NBWA Annual Convention: Boston Beer’s Jim Koch on How to Grow the Beer Category

“We can make beer grow again,” Boston Beer Company founder Jim Koch told thousands of beer distributors Monday during the opening session of the National Beer Wholesalers Association’s Annual Convention in Las Vegas.

Beer, by Koch’s definition, though, doesn’t stop at traditional suds, but includes anything made at a brewery, sold to a beer wholesaler and passed through beer retailers. Those products include FMBs, canned cocktails, single-serve wine, spritzers, hard kombucha and beverages that have not yet been created.

“I want everybody to think about beer differently,” Koch said during an opening day discussion with NBWA president and CEO Craig Purser and Dogfish Head founder Sam Calagione.

Koch views products that aren’t quite beer or wine or spirits as part of a so-called “fourth category” of alcoholic beverages, which he said amounts to about 500 million case equivalents in 2019, with the potential to grow to 750 million CEs by 2024. Koch added that there are about 20 million barrels in the fourth category, and it’s growing at a rate of 10%.

The fourth category looks like beer in many ways, as those products are sold in the cold box, check in at similar ABVs to beer, are sold in packages similar to beer and come with higher margins, Koch said.

“That’s the growth area in all of alcoholic beverages,” he said. “And we not only can and should play there, but we should win there.”

Nevertheless, Koch added that for the beer category to be healthy, the largest brewers must be healthy, as they are the gateway to new legal-drinking-age consumers.

“If they keep bleeding millions of barrels of volume, that’s bad for all of us, including Boston Beer Company,” he said.

“We can’t do it by ourselves — [Mark Anthony founder] Anthony [von Mandl], Sam [Calagione] and myself. We need the big guys to step up their game as well,” he continued.

In an effort to play better with the largest brewers, Koch said Boston Beer shelved a Truly Hard Seltzer ad in which comedian Keegan-Michael Key waters a plant with a light beer. (That commercial still lives on YouTube, although it is now unlisted.)

“We’re not running that ad,” he said to applause.

Although Koch called for more acceptance of products beyond traditional beer, he also cautioned against high ABV hard seltzers.

“There’s a company coming out with a seltzer in a 24 oz. can at 14% ABV,” Koch said, alluding to but not naming Phusion Projects and its planned Four Loko hard seltzer brand. “We have privileges because we’re the beverage of moderation.”

A 24 oz., 14% ABV hard seltzer is the equivalent of a 6-pack of beer and a shot of tequila, Koch continued. He said if someone drank that at his house in an hour, he wouldn’t let that person drive home.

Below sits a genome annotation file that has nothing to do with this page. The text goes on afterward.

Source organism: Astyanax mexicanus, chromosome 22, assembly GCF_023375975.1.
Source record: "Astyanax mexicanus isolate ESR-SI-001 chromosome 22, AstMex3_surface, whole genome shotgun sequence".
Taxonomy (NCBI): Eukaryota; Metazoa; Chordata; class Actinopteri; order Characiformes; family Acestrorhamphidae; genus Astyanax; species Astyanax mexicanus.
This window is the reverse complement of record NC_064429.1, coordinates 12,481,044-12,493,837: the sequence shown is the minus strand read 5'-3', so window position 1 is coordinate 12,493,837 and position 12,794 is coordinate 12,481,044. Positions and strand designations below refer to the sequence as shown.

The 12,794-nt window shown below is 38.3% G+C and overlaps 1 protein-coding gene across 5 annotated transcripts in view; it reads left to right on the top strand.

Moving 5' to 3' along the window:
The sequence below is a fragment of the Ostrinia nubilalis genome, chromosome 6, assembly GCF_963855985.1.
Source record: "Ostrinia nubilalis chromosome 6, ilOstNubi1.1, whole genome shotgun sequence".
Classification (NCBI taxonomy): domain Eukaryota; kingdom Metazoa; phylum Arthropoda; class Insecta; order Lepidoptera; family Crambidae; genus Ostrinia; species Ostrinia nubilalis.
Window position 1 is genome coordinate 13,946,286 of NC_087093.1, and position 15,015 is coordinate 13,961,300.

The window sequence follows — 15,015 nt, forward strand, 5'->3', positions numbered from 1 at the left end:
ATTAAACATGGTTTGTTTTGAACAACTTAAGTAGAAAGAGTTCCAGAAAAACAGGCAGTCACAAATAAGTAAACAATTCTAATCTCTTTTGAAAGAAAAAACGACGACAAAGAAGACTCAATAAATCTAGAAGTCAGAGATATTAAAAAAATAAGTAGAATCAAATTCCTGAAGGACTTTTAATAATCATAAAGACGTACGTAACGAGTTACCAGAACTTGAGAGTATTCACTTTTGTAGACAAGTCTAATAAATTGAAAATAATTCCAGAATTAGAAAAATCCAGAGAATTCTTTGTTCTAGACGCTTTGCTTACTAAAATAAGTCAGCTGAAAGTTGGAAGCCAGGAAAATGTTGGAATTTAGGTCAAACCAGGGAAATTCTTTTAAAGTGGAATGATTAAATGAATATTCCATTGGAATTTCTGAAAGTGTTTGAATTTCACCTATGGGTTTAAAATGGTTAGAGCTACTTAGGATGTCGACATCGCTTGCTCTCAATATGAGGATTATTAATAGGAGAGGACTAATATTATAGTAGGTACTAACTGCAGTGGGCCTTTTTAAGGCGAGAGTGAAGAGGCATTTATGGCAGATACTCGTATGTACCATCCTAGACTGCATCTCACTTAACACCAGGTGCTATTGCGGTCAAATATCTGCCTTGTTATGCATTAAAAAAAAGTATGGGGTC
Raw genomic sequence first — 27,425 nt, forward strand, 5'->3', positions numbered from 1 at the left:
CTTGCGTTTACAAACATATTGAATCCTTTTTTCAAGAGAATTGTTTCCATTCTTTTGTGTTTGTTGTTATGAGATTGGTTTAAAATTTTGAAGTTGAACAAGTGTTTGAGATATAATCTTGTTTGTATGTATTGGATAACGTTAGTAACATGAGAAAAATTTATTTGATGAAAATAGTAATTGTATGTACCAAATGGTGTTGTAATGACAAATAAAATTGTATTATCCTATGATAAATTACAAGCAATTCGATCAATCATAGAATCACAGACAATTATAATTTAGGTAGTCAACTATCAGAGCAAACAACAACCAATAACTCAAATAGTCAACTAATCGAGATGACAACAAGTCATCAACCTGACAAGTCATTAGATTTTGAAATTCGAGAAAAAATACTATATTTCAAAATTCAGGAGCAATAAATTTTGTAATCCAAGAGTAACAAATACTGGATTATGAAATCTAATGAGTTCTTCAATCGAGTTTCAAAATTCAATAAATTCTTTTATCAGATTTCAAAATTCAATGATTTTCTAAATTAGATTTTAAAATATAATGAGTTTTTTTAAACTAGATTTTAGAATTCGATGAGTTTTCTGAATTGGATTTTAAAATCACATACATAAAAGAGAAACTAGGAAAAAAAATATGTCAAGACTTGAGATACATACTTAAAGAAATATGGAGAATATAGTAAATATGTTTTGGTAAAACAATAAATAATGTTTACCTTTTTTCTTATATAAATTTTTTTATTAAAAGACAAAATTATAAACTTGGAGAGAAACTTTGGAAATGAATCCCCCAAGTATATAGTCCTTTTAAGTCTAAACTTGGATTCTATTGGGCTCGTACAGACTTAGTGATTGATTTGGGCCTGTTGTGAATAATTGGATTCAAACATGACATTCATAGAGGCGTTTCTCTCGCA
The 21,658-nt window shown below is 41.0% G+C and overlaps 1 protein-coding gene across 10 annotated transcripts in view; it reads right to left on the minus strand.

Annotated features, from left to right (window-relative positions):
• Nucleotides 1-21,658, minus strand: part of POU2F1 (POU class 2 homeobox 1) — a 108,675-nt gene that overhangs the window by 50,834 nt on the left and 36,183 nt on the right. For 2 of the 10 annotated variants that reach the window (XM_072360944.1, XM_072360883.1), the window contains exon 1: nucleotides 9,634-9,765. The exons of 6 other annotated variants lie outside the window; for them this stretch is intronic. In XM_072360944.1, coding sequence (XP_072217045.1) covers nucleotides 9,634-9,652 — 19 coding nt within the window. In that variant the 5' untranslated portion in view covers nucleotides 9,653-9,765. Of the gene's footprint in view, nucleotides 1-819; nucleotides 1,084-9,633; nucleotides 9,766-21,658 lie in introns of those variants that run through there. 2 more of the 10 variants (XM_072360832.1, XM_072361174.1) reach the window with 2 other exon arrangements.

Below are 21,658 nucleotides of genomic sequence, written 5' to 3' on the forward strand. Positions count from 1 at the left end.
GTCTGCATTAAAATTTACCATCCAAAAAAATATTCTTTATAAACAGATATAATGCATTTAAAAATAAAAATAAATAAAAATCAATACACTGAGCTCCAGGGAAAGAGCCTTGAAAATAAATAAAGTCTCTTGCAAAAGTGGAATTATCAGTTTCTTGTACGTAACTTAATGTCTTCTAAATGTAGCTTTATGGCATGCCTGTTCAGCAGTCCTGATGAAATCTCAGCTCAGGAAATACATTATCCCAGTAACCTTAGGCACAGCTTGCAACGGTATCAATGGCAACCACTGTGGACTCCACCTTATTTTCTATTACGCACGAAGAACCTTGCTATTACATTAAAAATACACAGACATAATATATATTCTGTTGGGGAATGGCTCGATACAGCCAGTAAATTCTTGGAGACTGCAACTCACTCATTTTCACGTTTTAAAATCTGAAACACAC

“We have privileges, but we should also be responsible in how we do that and use those privileges,” he said.

The fourth category, for Boston Beer, won’t include CBD- or THC-infused beverages, for now. Koch said Boston Beer is focused on producing products in beverage alcohol and not the cannabis space.

“Let those guys sort it out,” he said. “We’re going to make really great stuff with alcohol.”

The conversation veered from beyond beer products to Boston Beer’s merger with Dogfish Head earlier this year. Asked about the merger, Calagione called it “intense” but “a blast.” He explained Dogfish Head’s reasoning for joining forces with Samuel Adams maker Boston Beer was national growth for Dogfish Head’s brands, as well as growth for the company’s workers.

“We believe we’re really well-positioned, with the No. 1 sales force in the country, to make something impactful across all of these categories that belong to the beer industry,” he said.

Calagione added that he’s been surprised by how “risk tolerant” Boston Beer is as a company. He added that Boston Beer CFO Frank Smalla “is just as obsessed with innovation and driving the topline of every category that we play in as Jim and I.”

For his part, Koch said Boston Beer had passed on 100 deals before inking a deal with Dogfish Head.

“This one made sense to me,” he said, adding that he’s “looking forward to doing some super cool things over the next five years” with Calagione, who he called one of the industry’s top innovators and creatives.

“The opportunity to partner with Sam and Mariah and the rest of the Dogfish Head team, that was basically a natural fit,” he said. “We basically said yes before we looked at the financials.”

Koch’s appetite for M&A appears to be satiated though. Asked if the Dogfish deal foretells future transactions, Koch replied: “I don’t have any big desire to buy somebody else.”

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